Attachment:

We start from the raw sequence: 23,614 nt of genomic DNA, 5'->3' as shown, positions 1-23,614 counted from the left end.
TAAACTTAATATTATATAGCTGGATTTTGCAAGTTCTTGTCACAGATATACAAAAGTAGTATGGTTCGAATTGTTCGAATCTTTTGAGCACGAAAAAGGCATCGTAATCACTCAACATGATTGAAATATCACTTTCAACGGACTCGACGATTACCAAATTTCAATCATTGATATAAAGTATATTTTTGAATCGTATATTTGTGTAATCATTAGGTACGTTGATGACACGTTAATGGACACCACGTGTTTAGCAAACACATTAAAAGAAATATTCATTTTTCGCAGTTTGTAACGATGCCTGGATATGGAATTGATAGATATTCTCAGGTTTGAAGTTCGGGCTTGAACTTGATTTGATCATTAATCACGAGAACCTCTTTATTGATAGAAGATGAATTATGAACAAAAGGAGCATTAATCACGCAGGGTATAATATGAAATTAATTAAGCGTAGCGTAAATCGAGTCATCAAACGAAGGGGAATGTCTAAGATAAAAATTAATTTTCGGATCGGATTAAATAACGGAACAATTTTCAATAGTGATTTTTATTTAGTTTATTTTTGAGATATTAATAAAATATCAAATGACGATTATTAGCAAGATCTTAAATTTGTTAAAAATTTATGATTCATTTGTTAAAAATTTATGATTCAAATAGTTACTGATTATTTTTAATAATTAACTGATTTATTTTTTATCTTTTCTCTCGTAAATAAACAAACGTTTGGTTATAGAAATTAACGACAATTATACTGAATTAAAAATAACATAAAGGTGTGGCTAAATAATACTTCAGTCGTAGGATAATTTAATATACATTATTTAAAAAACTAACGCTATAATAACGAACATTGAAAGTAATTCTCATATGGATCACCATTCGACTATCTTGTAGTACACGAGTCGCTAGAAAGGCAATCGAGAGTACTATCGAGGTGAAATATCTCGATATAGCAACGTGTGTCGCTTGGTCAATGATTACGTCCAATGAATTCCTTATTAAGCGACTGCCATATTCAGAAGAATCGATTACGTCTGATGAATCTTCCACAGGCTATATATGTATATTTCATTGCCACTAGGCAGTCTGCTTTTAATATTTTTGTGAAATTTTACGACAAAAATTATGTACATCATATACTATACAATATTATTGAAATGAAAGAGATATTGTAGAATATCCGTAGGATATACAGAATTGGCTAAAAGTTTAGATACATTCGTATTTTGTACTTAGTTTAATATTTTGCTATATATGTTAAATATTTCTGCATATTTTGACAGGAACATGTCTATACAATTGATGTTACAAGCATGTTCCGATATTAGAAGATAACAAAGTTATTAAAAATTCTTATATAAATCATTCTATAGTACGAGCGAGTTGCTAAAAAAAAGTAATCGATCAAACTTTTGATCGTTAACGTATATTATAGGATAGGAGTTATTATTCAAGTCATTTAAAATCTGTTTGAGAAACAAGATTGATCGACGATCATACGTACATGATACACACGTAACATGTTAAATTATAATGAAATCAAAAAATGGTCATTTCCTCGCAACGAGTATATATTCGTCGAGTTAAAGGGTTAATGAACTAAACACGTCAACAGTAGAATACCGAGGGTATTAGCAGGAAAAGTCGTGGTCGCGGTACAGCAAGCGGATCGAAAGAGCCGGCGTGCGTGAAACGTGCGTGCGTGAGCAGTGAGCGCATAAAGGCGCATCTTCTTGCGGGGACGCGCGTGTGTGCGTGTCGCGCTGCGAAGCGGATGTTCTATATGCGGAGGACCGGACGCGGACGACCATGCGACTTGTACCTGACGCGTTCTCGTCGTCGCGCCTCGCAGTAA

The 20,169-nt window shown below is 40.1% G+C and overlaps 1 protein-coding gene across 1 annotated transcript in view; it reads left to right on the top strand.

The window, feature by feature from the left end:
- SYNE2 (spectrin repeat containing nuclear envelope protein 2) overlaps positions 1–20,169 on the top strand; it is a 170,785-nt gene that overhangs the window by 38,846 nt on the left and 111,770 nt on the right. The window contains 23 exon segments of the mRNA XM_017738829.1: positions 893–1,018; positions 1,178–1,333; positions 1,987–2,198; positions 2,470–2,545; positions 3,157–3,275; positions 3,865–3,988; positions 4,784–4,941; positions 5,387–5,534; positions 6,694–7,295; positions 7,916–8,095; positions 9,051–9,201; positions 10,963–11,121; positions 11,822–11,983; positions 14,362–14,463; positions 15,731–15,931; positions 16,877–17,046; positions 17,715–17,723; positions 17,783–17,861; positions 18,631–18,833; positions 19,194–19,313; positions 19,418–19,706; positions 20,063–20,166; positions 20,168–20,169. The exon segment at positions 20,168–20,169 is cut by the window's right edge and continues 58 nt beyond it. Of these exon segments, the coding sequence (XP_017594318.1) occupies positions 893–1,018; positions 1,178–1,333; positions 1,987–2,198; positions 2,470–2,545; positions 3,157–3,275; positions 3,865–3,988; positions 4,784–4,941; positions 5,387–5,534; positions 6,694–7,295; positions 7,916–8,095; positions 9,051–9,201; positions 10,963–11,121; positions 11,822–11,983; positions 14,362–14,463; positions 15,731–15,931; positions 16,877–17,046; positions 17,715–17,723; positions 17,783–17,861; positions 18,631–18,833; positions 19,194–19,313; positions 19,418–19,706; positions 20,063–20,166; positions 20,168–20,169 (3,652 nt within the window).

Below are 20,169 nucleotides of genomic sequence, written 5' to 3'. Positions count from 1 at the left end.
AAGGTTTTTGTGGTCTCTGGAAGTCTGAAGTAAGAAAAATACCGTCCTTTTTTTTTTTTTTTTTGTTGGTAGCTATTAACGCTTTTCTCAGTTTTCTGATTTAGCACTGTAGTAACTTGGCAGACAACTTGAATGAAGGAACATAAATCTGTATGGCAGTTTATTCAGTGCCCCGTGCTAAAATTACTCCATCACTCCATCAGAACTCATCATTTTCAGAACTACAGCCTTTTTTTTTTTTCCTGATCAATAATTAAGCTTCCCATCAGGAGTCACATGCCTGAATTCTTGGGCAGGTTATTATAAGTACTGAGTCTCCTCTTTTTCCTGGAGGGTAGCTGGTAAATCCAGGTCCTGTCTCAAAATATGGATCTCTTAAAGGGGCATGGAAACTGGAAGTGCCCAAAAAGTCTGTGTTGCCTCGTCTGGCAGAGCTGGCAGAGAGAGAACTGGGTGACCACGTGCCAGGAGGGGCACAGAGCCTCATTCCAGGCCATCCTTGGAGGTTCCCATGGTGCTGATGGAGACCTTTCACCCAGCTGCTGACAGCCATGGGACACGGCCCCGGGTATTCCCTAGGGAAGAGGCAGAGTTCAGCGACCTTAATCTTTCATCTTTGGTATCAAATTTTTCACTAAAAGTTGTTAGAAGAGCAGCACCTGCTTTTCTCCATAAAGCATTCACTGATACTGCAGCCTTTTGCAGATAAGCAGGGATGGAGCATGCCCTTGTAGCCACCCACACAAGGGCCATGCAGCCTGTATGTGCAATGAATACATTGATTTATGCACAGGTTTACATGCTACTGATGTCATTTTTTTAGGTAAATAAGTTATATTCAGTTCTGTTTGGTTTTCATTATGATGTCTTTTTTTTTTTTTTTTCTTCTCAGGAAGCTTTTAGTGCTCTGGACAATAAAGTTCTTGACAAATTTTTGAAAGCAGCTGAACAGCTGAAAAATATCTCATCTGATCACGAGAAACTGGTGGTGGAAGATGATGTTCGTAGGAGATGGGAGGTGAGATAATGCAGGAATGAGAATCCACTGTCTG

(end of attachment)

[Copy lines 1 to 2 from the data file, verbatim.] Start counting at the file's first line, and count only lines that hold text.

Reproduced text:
We start from the raw sequence: 23,614 nt of genomic DNA, 5'->3' as shown, positions 1-23,614 counted from the left end.
TAAACTTAATATTATATAGCTGGATTTTGCAAGTTCTTGTCACAGATATACAAAAGTAGTATGGTTCGAATTGTTCGAATCTTTTGAGCACGAAAAAGGCATCGTAATCACTCAACATGATTGAAATATCACTTTCAACGGACTCGACGATTACCAAATTTCAATCATTGATATAAAGTATATTTTTGAATCGTATATTTGTGTAATCATTAGGTACGTTGATGACACGTTAATGGACACCACGTGTTTAGCAAACACATTAAAAGAAATATTCATTTTTCGCAGTTTGTAACGATGCCTGGATATGGAATTGATAGATATTCTCAGGTTTGAAGTTCGGGCTTGAACTTGATTTGATCATTAATCACGAGAACCTCTTTATTGATAGAAGATGAATTATGAACAAAAGGAGCATTAATCACGCAGGGTATAATATGAAATTAATTAAGCGTAGCGTAAATCGAGTCATCAAACGAAGGGGAATGTCTAAGATAAAAATTAATTTTCGGATCGGATTAAATAACGGAACAATTTTCAATAGTGATTTTTATTTAGTTTATTTTTGAGATATTAATAAAATATCAAATGACGATTATTAGCAAGATCTTAAATTTGTTAAAAATTTATGATTCATTTGTTAAAAATTTATGATTCAAATAGTTACTGATTATTTTTAATAATTAACTGATTTATTTTTTATCTTTTCTCTCGTAAATAAACAAACGTTTGGTTATAGAAATTAACGACAATTATACTGAATTAAAAATAACATAAAGGTGTGGCTAAATAATACTTCAGTCGTAGGATAATTTAATATACATTATTTAAAAAACTAACGCTATAATAACGAACATTGAAAGTAATTCTCATATGGATCACCATTCGACTATCTTGTAGTACACGAGTCGCTAGAAAGGCAATCGAGAGTACTATCGAGGTGAAATATCTCGATATAGCAACGTGTGTCGCTTGGTCAATGATTACGTCCAATGAATTCCTTATTAAGCGACTGCCATATTCAGAAGAATCGATTACGTCTGATGAATCTTCCACAGGCTATATATGTATATTTCATTGCCACTAGGCAGTCTGCTTTTAATATTTTTGTGAAATTTTACGACAAAAATTATGTACATCATATACTATACAATATTATTGAAATGAAAGAGATATTGTAGAATATCCGTAGGATATACAGAATTGGCTAAAAGTTTAGATACATTCGTATTTTGTACTTAGTTTAATATTTTGCTATATATGTTAAATATTTCTGCATATTTTGACAGGAACATGTCTATACAATTGATGTTACAAGCATGTTCCGATATTAGAAGATAACAAAGTTATTAAAAATTCTTATATAAATCATTCTATAGTACGAGCGAGTTGCTAAAAAAAAGTAATCGATCAAACTTTTGATCGTTAACGTATATTATAGGATAGGAGTTATTATTCAAGTCATTTAAAATCTGTTTGAGAAACAAGATTGATCGACGATCATACGTACATGATACACACGTAACATGTTAAATTATAATGAAATCAAAAAATGGTCATTTCCTCGCAACGAGTATATATTCGTCGAGTTAAAGGGTTAATGAACTAAACACGTCAACAGTAGAATACCGAGGGTATTAGCAGGAAAAGTCGTGGTCGCGGTACAGCAAGCGGATCGAAAGAGCCGGCGTGCGTGAAACGTGCGTGCGTGAGCAGTGAGCGCATAAAGGCGCATCTTCTTGCGGGGACGCGCGTGTGTGCGTGTCGCGCTGCGAAGCGGATGTTCTATATGCGGAGGACCGGACGCGGACGACCATGCGACTTGTACCTGACGCGTTCTCGTCGTCGCGCCTCGCAGTAA